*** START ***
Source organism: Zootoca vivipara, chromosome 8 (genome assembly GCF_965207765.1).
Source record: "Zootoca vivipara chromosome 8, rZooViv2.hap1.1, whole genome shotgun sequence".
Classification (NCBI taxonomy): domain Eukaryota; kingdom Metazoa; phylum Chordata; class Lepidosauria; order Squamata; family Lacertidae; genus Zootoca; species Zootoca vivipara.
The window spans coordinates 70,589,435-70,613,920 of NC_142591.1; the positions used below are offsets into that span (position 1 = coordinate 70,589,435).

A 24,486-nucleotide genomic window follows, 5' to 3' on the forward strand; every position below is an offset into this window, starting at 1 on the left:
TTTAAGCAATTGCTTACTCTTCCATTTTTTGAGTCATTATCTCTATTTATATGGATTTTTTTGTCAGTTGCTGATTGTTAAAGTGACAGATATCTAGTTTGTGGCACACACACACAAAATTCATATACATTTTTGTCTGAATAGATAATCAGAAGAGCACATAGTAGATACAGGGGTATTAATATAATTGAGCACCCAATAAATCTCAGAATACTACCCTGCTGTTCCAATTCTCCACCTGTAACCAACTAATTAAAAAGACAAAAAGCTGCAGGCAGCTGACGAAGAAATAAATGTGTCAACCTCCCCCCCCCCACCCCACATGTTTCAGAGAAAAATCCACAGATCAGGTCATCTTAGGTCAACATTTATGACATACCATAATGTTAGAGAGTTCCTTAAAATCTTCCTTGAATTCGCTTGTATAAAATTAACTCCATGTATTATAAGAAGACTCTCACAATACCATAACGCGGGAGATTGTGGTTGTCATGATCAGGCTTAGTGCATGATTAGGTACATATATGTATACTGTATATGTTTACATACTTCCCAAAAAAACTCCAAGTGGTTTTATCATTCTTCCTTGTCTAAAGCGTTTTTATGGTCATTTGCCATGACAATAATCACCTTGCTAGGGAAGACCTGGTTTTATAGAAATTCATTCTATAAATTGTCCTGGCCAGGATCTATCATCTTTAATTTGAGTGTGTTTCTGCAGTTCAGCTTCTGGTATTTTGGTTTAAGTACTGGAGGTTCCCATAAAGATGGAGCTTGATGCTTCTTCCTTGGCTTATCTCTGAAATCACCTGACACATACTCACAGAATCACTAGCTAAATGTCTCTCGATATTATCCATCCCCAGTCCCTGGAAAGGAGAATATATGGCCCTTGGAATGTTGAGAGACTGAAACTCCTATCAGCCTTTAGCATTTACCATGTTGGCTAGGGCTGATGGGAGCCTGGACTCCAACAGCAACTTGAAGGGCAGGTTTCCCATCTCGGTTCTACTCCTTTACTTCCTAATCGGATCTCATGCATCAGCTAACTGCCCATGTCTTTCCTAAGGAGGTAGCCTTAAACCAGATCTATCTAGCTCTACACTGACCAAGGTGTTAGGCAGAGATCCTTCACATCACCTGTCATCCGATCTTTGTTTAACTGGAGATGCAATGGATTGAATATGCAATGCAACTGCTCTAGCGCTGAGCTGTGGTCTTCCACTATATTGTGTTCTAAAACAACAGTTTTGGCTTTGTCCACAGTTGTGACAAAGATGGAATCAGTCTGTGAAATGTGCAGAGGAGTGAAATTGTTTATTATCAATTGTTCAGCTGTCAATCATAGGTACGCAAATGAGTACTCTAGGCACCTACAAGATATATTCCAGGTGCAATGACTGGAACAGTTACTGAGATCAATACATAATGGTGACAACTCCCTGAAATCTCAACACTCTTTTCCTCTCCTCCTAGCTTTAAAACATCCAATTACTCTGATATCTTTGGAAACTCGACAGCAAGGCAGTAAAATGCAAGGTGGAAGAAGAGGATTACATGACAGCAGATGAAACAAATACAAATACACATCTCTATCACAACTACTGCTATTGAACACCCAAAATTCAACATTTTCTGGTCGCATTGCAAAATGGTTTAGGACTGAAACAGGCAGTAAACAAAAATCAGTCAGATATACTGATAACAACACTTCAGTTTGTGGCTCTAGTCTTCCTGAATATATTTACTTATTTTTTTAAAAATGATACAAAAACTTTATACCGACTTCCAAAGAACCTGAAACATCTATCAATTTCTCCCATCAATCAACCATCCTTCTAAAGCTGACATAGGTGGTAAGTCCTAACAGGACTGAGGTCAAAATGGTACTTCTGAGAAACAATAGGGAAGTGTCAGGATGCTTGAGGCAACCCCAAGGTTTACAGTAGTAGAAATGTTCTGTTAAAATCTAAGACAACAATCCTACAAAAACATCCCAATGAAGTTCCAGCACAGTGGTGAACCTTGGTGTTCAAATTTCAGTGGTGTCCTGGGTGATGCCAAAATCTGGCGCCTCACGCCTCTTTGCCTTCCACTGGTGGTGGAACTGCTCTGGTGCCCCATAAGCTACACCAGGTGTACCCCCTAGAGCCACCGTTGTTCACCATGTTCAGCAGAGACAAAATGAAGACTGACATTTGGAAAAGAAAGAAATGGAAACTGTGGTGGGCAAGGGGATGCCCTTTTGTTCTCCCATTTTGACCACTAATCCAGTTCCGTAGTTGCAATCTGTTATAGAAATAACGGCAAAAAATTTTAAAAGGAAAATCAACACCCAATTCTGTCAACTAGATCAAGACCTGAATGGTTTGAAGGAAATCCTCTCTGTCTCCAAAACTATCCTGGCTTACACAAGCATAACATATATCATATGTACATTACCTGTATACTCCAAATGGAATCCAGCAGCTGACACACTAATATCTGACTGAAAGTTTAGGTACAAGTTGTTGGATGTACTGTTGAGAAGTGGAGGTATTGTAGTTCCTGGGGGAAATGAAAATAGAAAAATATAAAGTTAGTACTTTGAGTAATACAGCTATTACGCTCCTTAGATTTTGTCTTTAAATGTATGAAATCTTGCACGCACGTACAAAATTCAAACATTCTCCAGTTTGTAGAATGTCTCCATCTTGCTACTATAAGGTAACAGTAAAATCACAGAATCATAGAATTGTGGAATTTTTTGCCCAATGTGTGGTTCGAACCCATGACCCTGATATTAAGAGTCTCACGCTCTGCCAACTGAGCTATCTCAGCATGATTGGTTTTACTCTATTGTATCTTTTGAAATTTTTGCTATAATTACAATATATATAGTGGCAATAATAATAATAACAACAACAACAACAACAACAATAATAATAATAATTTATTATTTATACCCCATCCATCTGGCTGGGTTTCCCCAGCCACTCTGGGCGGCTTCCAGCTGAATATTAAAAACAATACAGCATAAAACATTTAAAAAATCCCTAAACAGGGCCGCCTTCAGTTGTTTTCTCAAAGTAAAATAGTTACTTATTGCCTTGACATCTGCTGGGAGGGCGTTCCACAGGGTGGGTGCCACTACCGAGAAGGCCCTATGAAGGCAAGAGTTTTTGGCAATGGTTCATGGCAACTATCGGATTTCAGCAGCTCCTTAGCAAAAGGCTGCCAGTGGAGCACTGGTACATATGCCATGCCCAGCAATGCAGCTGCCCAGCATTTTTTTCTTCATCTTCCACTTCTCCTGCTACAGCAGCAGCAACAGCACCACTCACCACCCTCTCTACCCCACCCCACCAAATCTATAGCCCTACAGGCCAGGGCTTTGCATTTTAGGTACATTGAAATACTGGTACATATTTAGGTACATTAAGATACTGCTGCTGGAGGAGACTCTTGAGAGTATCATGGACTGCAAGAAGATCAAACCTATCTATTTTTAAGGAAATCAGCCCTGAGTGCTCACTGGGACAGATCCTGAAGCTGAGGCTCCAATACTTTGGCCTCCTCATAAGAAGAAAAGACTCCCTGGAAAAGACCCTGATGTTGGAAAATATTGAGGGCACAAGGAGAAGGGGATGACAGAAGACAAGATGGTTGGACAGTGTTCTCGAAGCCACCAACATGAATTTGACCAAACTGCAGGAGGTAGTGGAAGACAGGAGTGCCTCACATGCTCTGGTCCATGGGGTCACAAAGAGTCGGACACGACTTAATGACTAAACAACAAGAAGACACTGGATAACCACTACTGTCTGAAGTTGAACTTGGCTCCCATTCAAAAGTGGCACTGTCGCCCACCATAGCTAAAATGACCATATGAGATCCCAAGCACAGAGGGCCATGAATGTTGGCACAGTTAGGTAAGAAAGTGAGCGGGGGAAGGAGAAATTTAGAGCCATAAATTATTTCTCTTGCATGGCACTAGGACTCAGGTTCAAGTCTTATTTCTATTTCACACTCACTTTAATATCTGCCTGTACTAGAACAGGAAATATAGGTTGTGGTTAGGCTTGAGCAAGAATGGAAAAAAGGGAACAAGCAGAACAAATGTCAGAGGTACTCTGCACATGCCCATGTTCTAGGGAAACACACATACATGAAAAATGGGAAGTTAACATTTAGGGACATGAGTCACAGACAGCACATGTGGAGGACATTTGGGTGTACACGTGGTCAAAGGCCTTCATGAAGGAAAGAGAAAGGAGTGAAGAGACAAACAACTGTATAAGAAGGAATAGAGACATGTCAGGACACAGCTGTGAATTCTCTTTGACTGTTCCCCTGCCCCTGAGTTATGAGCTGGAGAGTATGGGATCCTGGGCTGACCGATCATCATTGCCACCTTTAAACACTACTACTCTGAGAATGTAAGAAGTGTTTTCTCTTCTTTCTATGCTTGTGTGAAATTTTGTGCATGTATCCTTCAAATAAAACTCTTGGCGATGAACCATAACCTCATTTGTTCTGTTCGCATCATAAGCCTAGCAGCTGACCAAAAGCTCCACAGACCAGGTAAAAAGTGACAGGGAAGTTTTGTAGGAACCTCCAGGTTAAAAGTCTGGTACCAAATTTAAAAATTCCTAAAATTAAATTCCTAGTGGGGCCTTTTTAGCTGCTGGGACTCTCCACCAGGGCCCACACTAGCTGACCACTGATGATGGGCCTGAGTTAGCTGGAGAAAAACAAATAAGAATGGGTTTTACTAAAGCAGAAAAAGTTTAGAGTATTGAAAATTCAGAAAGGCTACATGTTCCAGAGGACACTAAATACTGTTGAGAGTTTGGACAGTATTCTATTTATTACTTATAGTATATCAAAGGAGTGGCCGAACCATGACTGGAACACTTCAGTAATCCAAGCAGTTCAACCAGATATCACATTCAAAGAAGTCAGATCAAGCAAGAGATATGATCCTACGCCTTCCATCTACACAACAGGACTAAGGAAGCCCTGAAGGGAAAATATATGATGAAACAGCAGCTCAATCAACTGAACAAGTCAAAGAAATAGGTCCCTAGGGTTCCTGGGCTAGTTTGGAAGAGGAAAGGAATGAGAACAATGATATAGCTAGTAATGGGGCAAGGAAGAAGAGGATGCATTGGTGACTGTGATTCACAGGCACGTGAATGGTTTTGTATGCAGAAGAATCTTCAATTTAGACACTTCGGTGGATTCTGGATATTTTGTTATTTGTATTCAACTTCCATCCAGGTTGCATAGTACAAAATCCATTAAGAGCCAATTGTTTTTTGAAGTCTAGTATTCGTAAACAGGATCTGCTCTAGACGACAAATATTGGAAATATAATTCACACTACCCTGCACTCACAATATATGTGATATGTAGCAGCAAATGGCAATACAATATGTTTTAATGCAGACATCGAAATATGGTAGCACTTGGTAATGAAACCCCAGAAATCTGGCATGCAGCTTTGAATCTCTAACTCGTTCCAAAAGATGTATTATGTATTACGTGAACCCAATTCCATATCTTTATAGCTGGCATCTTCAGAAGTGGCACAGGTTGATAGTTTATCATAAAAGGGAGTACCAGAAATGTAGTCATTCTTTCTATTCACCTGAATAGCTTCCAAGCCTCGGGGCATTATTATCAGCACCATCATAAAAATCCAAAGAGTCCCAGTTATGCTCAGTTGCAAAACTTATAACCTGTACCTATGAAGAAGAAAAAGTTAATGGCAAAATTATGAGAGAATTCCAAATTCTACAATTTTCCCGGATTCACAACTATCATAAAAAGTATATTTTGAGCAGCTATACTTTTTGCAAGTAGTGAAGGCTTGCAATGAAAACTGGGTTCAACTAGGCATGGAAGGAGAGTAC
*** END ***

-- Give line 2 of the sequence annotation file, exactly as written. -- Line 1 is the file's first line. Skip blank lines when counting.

Source record: "Zootoca vivipara chromosome 8, rZooViv2.hap1.1, whole genome shotgun sequence".